By what means does Conan Doyle create and maintain an Atmosphere of Suspense and Mystery in ‘The Adventure of the Speckled Band’ This short tale shows all the formulae that Conan Doyle uses to create suspense. It adheres to Conan Doyle’s previous successes by using his familiar way of building and prolonging suspense. The ways in which he achieves this are numerous. In this account he uses the description of buildings and objects to create suspense. For example, there is a description of the Roylott Mansion, Stoke Moran.
Both Miss Stoner and Watson tell us of a large house, grey, two curved wings ‘like a crab’, in disrepair, blue smoke curling out of the chimney, and boarded over windows (to promote a sense of secrecy maybe). This description of the house forms suspense solely by creating an image of an eerie house, one that epitomises the stereotypical haunted house. Therefore one is thinking that something thrilling and exciting, but also sinister, is going to happen in this house.
More suspense is built after Watson and Holmes enter the house, when they look at a few of the objects in the murdered woman’s bedroom, more specifically; the bell-pull, the ventilation and the bed. The bell-pull is odd because it is not attached to a bell, but is attached to a hook instead, by the ventilation – therefore doing nothing, as voiced here; “No, its not even attached to a wire. This… fastened to a hook just above where the little opening for the ventilator is.
” The ventilation is weird because it does not lead to any fresh air but instead to another part of the house; “what a fool a builder must be to open a ventilator into another room… he might have communicated with the outside air! ” Finally the bed is odd because it is bolted to the floor meaning that it can’t be moved away from where it already is – by the ventilation and the bell-pull which are of no use; Holmes picks up on this later on; “The lady could not move her bed. It must always be in the same relative position to the ventilator and to the rope…
“These references build suspense because even after Holmes has done a long examination of them and asked himself a few questions, these questions are left unanswered: Whoever designed the room in this way must have calculated a need for it to be so, but who would have done so, and why. It makes you question, it makes you think, it makes you feel uneasy – it creates suspense. The most obvious thing that one notices is the way that Conan Doyle describes and uses characters to produce and sustain the suspense.
There are many examples of this, such as; the gypsies being used as a ‘red herring’ to the investigation. As a reader one thinks that the title ‘Speckled Band’ could refer either to the gypsy ‘band’ or to the curious marks found on the dead woman of a speckled band. The description by Watson of Grimesby Roylott bursting into the room, a man so broad and burly that he nearly fills the doorway, wearing big leather boots and carrying a crop, tanned, deep-set staring eyes, and a long thin nose.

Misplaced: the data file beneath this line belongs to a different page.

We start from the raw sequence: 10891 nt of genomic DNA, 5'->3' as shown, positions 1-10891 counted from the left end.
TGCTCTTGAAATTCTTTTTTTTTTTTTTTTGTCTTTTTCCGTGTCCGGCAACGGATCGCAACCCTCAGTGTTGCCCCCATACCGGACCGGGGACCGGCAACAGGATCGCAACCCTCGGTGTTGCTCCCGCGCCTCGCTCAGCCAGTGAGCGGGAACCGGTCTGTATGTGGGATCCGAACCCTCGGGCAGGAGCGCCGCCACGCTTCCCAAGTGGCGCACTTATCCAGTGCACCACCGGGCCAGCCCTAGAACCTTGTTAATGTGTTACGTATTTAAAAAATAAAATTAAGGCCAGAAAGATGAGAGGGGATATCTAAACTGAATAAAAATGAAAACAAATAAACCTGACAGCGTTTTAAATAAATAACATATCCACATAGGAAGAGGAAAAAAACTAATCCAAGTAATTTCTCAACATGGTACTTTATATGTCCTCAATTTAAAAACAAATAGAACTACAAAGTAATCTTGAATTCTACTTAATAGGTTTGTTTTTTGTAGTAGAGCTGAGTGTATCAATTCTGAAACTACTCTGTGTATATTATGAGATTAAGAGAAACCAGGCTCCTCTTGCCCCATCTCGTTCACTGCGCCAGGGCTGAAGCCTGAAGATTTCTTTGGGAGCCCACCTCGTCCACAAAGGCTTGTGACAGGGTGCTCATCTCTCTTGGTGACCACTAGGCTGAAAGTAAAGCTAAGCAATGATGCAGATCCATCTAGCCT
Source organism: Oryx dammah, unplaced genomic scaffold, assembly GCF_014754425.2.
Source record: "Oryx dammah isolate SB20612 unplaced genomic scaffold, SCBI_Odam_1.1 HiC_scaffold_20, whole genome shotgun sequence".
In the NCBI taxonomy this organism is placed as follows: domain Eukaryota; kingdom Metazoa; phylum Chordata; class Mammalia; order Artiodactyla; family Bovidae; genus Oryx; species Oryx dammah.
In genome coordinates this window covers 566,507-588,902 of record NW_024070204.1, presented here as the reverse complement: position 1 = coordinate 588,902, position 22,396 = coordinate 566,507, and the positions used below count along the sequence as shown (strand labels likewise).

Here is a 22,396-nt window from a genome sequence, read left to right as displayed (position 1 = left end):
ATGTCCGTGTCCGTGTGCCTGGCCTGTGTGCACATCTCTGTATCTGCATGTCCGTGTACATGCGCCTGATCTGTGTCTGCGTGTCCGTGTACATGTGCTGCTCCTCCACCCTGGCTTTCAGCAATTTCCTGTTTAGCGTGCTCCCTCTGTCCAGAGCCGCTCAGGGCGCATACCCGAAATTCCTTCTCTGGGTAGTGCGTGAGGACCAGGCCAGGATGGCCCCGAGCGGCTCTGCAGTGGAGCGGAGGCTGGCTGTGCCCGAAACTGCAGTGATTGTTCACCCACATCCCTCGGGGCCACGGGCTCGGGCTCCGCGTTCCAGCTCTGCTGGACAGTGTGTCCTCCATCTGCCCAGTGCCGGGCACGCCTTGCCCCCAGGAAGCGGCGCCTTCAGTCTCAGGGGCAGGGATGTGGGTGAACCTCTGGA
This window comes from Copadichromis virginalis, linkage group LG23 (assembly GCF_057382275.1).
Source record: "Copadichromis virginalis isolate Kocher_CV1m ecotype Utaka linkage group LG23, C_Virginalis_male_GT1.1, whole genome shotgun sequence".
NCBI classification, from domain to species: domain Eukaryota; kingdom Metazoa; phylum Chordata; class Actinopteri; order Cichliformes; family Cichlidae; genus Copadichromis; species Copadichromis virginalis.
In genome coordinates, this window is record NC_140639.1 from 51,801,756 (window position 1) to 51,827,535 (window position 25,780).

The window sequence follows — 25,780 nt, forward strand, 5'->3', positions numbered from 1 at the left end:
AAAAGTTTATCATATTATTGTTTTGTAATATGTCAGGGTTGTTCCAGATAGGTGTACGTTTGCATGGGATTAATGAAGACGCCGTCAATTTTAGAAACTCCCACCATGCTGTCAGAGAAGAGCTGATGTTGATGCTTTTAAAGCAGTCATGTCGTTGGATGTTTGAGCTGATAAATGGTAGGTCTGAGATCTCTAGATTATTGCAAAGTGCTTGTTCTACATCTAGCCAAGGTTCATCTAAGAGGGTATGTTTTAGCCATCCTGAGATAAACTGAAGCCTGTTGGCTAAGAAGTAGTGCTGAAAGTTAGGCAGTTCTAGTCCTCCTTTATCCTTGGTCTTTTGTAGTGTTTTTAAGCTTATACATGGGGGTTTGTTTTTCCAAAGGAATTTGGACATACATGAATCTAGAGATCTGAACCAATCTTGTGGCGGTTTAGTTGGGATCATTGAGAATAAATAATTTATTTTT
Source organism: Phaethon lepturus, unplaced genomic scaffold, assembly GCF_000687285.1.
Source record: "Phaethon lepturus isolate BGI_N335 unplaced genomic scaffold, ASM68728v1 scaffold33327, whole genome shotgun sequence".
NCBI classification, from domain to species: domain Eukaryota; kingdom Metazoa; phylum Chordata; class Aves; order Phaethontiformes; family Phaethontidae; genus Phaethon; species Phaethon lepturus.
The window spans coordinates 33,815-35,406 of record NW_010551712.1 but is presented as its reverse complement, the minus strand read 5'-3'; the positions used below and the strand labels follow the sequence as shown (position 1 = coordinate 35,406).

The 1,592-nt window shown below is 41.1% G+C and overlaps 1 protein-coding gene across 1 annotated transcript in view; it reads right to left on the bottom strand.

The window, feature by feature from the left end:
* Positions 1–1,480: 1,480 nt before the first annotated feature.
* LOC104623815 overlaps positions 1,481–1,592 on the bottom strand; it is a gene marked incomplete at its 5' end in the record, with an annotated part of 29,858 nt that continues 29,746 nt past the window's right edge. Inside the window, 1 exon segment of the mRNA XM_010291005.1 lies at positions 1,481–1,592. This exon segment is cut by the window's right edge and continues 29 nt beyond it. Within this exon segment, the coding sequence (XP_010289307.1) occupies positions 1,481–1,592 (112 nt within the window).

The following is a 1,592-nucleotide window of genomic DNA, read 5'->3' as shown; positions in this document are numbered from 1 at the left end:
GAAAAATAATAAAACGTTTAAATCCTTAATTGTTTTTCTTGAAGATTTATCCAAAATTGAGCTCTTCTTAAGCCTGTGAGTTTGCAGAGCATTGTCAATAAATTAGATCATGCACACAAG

This description makes one think of a menace of a man, maybe a killer, as we’ve already been told of his violent nature – but the idea that he is the killer is immediately dismissed because one is thinking that Conan Doyle wouldn’t make finding the murderer that obvious and easy, it seems too stereotypical, at least to the reader. He is still a suspect because his room is connected to the deceased by a ventilation shaft. Therefore one still wonders whom the murderer is, prolonging the suspense. Ironically in the end it turns out to be Roylott; Conan Doyle has double-bluffed us through his writing.
Another aspect one has to mention is that of the opening scene when Watson mentions that this was the most incomprehensible of all Holmes’ 70-plus cases. Watson describes it as ‘fantastic’, ‘unusual’, and ‘non-commonplace’; we are immediately intrigued, creating a perfect opener for the habitual Holmes reader or any mystery reader as a matter of fact. It makes one want to read on and find out exactly why this could be one of Holmes and Watson’s most strange and memorable cases; again the reader is held in suspense.
The opening is rather abrupt, which quickly and easily draws one in because nowhere in this opening is there a lapse of interest, the reader cannot relax. Then just as one thinks that one has reached a climax, as we think we are going to be told short and quick who the killer was and what exactly it did, Conan Doyle changes the subject to another curiosity; from Watson’s intriguing build-up to Helen Stoner demanding that they come to meet her step-father immediately.
“There are widespread rumours as to the death of Dr Grimesby Roylott which tend to make the matter even more terrible than the truth”, then “… it seems a young lady has arrived in a considerable state of excitement, who insists on seeing me”. Why does a lady want to see him? Why is she in that “considerable state of excitement”? Even more curious a question, What could be more terrible than the truth? Conan Doyle has created urgency, he has created unease, and thereby he has created suspense.